Campaign continues for asylum seeker amnesty

27th April 2005, Comments 0 comments

27 April 2005, AMSTERDAM — More than a year after the Dutch government unveiled a massive deportation policy, a political vote and a petition were called upon on Tuesday in a bid to win a more generous amnesty allowing thousands of asylum seekers to stay in the country. Several hundred people gathered on the Plein in The Hague where artists led calls for Queen Beatrix to make a "royal gesture" allowing the asylum seekers refused a residence permit last year to make a permanent home in the Netherlands.

27 April 2005

AMSTERDAM — More than a year after the Dutch government unveiled a massive deportation policy, a political vote and a petition were called upon on Tuesday in a bid to win a more generous amnesty allowing thousands of asylum seekers to stay in the country.
 
Several hundred people gathered on the Plein in The Hague where artists led calls for Queen Beatrix to make a "royal gesture" allowing the asylum seekers refused a residence permit last year to make a permanent home in the Netherlands.

About 50 MPs and senators signed a petition reinforcing the demands.

But in the Parliament itself a short distance away, 84 MPs with the Christian Democrat CDA, Liberal VVD, Democrat D66, populist LPF, Christian party SGP and Wilders Groep rejected a motion calling for a more lenient amnesty.

Some 57 MPs from the Labour PvdA, Socialist SP and green-left GroenLinks parties backed the motion lodged by PvdA MP Klaas de Vries.

Writer Marion Bloem — who initiated the action requesting the Queen to grant a royal amnesty — said she was disappointed by both Dutch politicians and the difficulty she has encountered in handing her letter over to the Dutch monarch.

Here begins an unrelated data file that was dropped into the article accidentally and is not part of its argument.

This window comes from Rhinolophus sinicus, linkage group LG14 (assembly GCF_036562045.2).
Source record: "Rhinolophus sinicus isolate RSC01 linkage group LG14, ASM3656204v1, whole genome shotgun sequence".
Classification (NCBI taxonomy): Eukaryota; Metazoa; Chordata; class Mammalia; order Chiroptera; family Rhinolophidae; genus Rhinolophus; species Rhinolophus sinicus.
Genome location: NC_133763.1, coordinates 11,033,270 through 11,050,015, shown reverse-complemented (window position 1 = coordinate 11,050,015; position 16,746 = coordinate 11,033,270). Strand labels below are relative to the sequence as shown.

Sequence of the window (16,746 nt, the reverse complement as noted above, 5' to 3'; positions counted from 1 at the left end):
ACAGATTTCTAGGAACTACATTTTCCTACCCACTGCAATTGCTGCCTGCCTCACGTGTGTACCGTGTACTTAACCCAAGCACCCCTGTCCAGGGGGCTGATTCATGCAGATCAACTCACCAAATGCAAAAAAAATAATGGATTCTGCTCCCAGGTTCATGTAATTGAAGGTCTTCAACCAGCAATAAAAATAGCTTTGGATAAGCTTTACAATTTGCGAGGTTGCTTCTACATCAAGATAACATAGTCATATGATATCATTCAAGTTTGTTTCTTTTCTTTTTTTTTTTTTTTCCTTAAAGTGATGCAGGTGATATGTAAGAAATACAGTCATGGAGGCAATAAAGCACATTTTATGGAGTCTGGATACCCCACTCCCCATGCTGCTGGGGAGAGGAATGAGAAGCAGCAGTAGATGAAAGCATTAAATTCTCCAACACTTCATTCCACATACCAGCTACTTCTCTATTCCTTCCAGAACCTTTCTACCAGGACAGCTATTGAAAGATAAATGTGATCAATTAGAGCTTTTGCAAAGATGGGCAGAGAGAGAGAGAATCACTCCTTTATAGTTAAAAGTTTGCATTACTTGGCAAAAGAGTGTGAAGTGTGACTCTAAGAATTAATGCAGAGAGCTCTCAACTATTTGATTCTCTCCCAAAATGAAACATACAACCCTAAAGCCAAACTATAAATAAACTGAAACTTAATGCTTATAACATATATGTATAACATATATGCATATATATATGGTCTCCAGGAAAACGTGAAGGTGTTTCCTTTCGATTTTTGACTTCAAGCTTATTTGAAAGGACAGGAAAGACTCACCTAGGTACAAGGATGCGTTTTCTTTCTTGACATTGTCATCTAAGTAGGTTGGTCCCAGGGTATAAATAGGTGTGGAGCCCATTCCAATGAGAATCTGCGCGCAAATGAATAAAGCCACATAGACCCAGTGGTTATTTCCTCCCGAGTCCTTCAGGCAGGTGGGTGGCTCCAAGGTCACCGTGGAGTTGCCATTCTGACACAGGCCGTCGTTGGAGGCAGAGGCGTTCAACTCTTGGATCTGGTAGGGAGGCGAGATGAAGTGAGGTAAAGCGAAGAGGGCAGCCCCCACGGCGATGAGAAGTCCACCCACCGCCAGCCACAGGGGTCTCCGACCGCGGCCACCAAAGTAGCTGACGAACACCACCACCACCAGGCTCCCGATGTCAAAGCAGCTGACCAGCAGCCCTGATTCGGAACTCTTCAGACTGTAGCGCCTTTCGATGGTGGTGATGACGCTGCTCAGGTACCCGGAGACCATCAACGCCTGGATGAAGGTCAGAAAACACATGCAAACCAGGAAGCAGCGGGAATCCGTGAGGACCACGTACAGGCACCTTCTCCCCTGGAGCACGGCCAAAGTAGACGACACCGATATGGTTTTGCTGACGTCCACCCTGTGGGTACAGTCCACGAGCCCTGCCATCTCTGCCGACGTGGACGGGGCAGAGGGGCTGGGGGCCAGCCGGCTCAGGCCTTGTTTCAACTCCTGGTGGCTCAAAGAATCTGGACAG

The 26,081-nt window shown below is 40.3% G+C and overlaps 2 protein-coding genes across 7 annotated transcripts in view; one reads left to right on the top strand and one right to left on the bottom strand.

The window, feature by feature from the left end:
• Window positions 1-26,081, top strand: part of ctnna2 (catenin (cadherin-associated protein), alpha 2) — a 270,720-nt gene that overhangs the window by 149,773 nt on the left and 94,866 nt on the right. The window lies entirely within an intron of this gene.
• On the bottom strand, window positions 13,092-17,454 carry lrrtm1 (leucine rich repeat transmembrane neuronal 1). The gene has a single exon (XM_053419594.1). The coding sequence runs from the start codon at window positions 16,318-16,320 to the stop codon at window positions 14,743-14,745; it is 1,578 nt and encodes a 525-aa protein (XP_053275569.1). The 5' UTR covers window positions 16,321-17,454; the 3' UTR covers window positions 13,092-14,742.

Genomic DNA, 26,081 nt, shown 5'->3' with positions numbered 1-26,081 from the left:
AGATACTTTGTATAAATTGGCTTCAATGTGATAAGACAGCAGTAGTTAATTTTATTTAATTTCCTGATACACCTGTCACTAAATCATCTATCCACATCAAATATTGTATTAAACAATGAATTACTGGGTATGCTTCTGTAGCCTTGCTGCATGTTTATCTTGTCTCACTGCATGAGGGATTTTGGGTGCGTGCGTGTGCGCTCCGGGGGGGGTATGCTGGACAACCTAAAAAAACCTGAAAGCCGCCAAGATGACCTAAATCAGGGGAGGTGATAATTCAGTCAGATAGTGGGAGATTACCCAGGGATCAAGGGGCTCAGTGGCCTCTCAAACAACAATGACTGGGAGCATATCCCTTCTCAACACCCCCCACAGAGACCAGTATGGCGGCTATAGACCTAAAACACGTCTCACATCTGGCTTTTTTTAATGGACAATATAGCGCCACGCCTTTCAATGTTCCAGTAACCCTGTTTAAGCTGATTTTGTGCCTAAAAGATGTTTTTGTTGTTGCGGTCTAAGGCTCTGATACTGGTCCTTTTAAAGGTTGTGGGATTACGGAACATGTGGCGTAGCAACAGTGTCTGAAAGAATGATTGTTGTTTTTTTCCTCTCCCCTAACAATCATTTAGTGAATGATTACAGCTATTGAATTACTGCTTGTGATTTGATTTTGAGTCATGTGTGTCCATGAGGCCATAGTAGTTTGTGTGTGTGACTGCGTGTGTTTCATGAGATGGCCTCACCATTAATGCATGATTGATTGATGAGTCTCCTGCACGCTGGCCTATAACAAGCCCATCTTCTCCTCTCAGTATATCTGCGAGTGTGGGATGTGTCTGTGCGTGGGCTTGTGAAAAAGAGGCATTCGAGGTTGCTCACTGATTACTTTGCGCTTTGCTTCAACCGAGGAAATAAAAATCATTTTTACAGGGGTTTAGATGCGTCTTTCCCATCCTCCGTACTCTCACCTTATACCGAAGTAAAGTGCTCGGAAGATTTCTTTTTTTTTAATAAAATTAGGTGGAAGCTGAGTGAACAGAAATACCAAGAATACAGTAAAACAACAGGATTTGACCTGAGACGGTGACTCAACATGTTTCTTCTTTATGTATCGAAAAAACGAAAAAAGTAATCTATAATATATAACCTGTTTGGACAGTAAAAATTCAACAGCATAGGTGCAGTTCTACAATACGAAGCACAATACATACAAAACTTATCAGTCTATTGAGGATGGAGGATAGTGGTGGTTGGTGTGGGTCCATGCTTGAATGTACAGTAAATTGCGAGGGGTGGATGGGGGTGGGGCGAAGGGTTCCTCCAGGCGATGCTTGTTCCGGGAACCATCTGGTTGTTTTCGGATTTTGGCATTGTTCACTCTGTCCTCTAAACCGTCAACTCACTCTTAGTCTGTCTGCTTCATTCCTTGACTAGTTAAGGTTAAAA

Bloem has been told not to inconvenience Queen Beatrix. The Queen's staff and the Ministry of General Affairs have also refused to speak with her.

However, the writer intends to hand over the letter on Thursday, prior to Queen's Day, in whatever manner possible — perhaps even by placing it in a post box.

The 180,000 signatures already on the petition will be handed over at a later date because the action is not yet finished. Bloem said a lot of Dutch celebrities are getting involved and she believes public support is growing.

A Maurice de Hond survey indicates that just 41 percent of the population supports a "royal gesture", with 56 percent opposed. VVD, CDA and LPF voters lead the opposition, while voters for the left-wing opposition parties and D66 support a more inclusive amnesty.

Such a royal gesture is illegal though in the Dutch constitutional state, so protestors are urging the government to consider the action as a "passionate plea for a royal, regal amnesty regulation", poet and theologian Huub Oosterhuis said. He said it could be "in the spirit of the Queen".

Oosterhuis said the deportation policy was "scandalous" and stressed that a lot of people are ashamed of the government's "hard, merciless" manner of governing.

Despite protests and vocal political criticism, Immigration Minister Rita Verdonk won parliamentary approval in February 2004 allowing the deportation within three years of 26,000 people whose requests for asylum have been refused.

The refugees arrived in the country prior to April 2001 when tougher immigration laws came into force. Some have been waiting for a definite decision on their asylum request for five years or more.

Verdonk — who is clamping down on immigration as she fervently adopts a pro-integration stance to curb ethnic and social tension — hopes the policy will clear a backlog of cases with the embattled immigration service IND.

[Copyright Expatica News + ANP 2005]

Subject: Dutch news

0 Comments To This Article